Saturday, 28 January 2012
Visual media and how TV ruined your life.
Listening to radio whilst driving in rural Southland as a discussion came up that effectively the internet is increasingly becoming our memory extension, especially younger people. Majority of us are now so heavily dependent on the internet to be disconnected or unable to access it is like losing as friend. I’ve grieved a few times this week as my 3G connection to the world dropped off.
Fact is we are very good at knowing how to source the information, it’s just the fact we are less likely to retain the information in our own brain! Being constantly bombarded with thoughts, ideas, observations, misinformation, trivia, facts, images. But don’t blame the Internet for you’re state of numbness and less cognitive state, blame TV.
By now the majority of us have grown up in front of a box watching advertising, entertainment, and so called news since the fifties. Back then it was our link to the world, we had serious looking news announcers, chosen for their repose pronunciation of the English language informing us of world events. We connected to television land where life was good and everything worked out well by time the credits rolled.
Slowly but surely we were exposed to the darker aspects of life on planet earth. Any crisis, regardless of how far away it was beamed into our lives, we became exposed to stressful situations that pervious generations might have only faced once in there lives. Cold war doom; the precursor to today’s global terrorism threat, made us all fearful.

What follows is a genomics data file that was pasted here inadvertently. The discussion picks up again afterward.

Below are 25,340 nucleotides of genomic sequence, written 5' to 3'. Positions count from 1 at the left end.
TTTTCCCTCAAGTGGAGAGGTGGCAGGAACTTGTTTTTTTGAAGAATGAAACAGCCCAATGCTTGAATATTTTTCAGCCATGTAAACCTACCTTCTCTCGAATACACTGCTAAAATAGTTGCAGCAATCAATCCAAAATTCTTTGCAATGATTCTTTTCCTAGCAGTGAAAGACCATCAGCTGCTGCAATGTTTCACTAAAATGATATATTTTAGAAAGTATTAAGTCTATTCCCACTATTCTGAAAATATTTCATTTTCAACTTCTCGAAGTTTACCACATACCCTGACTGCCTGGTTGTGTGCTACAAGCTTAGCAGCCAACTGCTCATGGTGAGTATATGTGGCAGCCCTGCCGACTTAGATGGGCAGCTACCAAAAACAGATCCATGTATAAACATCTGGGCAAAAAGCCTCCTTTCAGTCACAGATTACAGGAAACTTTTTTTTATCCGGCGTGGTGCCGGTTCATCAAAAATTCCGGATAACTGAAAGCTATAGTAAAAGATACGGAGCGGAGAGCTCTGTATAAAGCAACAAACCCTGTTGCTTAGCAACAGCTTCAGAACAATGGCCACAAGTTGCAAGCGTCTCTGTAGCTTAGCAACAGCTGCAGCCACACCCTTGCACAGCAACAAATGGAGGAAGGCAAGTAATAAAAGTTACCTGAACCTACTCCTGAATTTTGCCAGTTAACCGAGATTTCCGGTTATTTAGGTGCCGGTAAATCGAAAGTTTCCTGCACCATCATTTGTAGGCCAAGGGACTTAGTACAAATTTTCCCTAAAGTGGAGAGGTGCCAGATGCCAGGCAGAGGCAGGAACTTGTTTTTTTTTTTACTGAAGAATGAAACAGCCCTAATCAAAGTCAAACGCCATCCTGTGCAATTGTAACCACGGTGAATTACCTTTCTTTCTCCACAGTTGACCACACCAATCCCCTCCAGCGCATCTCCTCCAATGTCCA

As for advertising, where do you start? Suffice to say our early addiction to television and exposure to aspiration marketing drives our irrational need for a “lifestyle”, “ the perfect body”, “security” and need to have it all with no effort expressed in our love of unquestioned consumerism and sex. All this deeply embedded in our brains by advertising.
Whilst TV viewing is in decline we have all gravitated over to computers and we continue the same addiction to entertain ourselves, shop, and justify a sense of belonging without interacting with other people face to face.
I am being cynical, but also retrospective. In doing so I am trying to get you to think about future implications of visual media on the way you interact with others. This dependence on technology as our bank of knowledge, not our brain needs to be countered. As it is not productive, nor constructive to creativity or individual thought. We might as well become robots, like the Borg on Star trek (bloody TV!) here to assimilate resistance is futile.
So write more, exercise your cognitive abilities as well as your body, engage with real people face to face as often as possible. Question things, retain credible information, be disciplined in your use of time and actions. Hopefully you can lessen your addictions to TV and the internet. You will find you develop better empathy and emotional engagement with others both in professional and personal life.
Writing this blog I am currently operating in one of the remotest and most sparsely populated parts of the planet, Southland, South Island, New Zealand. (I’m only 4900 km from South pole at moment) where there are vastly more animals than people there are (checked and verified NZStatistics and a quick head count): 484,076 cows, 4.5 million sheep and god knows how many wild/feral animals versus 94,200 Southlanders!
Internet connection is intermittent as is mobile phone coverage. But everyone knows everyone, and as long as you have a positive attitude and smile on your face the locals will make you feel at home. They are genuine people who exceed in many ways (see attchment)
Technology and internet is used as productive tools to enhance productivity. For instance some cows here are being milked robotically and I am only a stone throw away from a successful vertically integrated sheep milking enterprise http://www.blueriverdairy.co.nz so I might drive over and have a yarn and some sheep icecream.
Take care until next time, when I will blog more about relevant talent shortages in primary sector and how to deal with it.